The Passover Meal and the Lord's Supper
The Scriptures describe how the Israelites prepared to depart from Egypt. They had a long journey before them to the land that God had promised to
their fathers. Not one of them had seen the land, but in their hearts they wanted to get there. Just prior to departure, the people gathered in
families to eat the Passover meal as God had commanded them (Exod. 12). The meal included a yearling ram roasted over fire, unleavened bread and
bitter herbs. If something was left over, it had to be burned. The outer doorposts of the houses were to be marked with the blood of the Passover
lamb. This was important, because God punished the Egyptians the same night and killed all of their firstborn. The punishment did not touch those
on whose dwellings the doorposts were marked with blood.
This Passover meal was not eaten just the one time when they departed from Egypt, but God commanded that it was to be eaten at the same time every
year. This was to be done on the journey to the Promised Land as well as after they had arrived there. “And ye shall observe this thing for an
ordinance to thee and thy sons forever. And it shall come to pass, when ye be come to the land which the Lord will give you, according as he hath
promised, that ye shall keep, this service. And it shall come to pass, when your children shall say unto you, What mean ye by this service? That
ye shall say, It is the sacrifice of the Lord's Passover, who passed over the houses of the children of Israel in Egypt, when he smote the Egyptians,
and delivered our houses” (Exod. 12:24-27).
This is the meal that Jesus and His disciples gathered to eat in Jerusalem on that Passover when He was captured and crucified. During the meal, Jesus
deepened and clarified the meaning and substance of the Passover meal. He, himself, is the Paschal Lamb. The wine that they drank during the meal
is His blood, which soon was to be shed for the remission of sins. The unleavened bread, which He broke to give each one his own portion, is His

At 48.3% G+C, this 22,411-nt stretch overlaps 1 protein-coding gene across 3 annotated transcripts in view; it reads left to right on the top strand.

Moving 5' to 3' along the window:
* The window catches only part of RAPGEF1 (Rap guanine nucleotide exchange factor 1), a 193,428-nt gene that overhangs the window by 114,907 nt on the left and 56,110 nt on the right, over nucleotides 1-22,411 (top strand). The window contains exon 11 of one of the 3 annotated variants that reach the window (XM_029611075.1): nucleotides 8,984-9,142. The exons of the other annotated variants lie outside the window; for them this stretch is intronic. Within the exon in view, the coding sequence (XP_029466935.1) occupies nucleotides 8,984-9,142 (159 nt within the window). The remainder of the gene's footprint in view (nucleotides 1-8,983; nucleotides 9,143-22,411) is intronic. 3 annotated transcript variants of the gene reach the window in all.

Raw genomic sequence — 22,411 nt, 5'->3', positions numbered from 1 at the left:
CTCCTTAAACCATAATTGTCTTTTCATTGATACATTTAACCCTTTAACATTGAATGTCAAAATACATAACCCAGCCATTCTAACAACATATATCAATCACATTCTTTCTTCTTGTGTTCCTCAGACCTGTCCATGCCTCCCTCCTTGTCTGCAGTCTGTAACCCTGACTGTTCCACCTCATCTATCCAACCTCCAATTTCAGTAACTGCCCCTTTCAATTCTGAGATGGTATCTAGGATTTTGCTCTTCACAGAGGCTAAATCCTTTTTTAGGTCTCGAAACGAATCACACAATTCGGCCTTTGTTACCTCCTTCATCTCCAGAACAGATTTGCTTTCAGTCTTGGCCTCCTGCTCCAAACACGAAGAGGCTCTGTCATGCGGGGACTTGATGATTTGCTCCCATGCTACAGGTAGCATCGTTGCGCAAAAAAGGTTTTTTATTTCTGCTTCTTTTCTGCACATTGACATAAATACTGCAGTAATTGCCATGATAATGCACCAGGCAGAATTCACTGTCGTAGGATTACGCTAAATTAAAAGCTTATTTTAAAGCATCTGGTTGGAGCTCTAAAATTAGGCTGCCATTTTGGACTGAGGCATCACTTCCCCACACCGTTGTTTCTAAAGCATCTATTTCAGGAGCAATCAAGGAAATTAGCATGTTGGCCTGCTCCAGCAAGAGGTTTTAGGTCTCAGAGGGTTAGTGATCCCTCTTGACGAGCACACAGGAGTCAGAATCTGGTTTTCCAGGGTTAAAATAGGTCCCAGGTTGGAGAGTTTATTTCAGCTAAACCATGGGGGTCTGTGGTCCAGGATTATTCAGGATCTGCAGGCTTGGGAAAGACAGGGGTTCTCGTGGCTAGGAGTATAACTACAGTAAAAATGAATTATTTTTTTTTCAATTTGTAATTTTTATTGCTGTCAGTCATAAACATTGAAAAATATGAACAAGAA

Body. He is the Bread of Life, which is owned by faith (John 6:51). The Passover meal changed into the Lord's Holy Supper. The Word of the Lord
was joined to visible elements, bread and wine, and made them and the partaking of them a Sacrament.
The institution of the Lord's Supper is described in a consistent manner four times in the New Testament (Matt. 26:19-21, 25-29; Mark 14:22-24; Luke
22:15-20; and 1 Cor. 11:23-25). The differences in the details emphasize the significance of the different parts of the Supper. John does not describe
the institution of the Lord's Supper, but describes, instead, that the Lord Jesus washed the disciples feet in connection with the meal (John 13:1-17).
Luther writes, “The Lord's Supper was not invented or devised by any man in his thoughts, rather it was instituted by Christ without man's counsel
or deliberation” (Large Catechism V:4,5).
The Lord's Supper is intended to be received often. “For as often as ye eat of this bread, and drink this cup, ye do show the Lord's death till he
come” (1 Cor. 11:26). From the start, the Lord's Supper firmly belonged to the life of the New Testament congregation. “And they continued steadfastly
in the apostles' doctrine and fellowship, and in breaking of bread, and in prayers” (Acts 2:42). In the beginning, they gathered daily at a meal,